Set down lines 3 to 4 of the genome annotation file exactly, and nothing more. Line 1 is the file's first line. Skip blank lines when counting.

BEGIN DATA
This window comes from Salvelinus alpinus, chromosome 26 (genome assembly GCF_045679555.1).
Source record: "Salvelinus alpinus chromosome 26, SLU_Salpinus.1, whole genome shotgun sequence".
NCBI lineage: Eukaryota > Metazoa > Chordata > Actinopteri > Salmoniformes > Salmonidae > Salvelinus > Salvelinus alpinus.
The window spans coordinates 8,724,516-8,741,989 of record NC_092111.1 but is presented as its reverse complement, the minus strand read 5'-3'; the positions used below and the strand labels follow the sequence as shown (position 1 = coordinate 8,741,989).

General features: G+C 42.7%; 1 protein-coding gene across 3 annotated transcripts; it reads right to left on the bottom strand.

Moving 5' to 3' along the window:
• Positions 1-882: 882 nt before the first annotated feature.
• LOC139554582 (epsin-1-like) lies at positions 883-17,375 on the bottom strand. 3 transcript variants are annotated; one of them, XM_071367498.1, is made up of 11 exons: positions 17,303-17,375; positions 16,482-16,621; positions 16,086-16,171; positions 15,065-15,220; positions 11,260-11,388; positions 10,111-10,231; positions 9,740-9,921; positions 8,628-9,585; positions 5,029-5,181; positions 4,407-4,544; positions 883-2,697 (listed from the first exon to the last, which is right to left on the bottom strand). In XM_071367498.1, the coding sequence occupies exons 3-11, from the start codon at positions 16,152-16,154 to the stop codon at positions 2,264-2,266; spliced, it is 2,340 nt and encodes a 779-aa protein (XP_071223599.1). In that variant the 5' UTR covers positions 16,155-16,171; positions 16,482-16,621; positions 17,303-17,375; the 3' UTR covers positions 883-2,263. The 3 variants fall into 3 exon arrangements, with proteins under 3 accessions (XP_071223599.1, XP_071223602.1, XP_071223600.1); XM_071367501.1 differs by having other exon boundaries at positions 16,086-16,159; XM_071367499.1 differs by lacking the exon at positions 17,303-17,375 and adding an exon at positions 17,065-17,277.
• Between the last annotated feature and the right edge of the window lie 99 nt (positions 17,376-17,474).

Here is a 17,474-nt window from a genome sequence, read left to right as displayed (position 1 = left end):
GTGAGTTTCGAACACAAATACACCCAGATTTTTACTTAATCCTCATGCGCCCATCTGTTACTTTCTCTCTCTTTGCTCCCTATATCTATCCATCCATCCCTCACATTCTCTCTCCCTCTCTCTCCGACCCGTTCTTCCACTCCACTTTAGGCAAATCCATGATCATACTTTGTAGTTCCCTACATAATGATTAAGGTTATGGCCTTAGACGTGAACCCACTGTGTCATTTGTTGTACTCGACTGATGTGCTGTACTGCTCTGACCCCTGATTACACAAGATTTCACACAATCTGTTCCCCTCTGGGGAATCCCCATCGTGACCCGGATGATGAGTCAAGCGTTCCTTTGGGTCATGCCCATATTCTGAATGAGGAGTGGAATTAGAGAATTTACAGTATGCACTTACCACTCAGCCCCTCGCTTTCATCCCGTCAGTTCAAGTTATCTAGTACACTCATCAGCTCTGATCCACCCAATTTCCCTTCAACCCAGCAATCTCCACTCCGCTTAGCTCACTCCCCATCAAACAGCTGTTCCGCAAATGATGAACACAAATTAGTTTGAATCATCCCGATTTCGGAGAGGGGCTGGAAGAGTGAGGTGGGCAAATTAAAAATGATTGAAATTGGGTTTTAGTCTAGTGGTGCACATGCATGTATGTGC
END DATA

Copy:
NCBI lineage: Eukaryota > Metazoa > Chordata > Actinopteri > Salmoniformes > Salmonidae > Salvelinus > Salvelinus alpinus.
The window spans coordinates 8,724,516-8,741,989 of record NC_092111.1 but is presented as its reverse complement, the minus strand read 5'-3'; the positions used below and the strand labels follow the sequence as shown (position 1 = coordinate 8,741,989).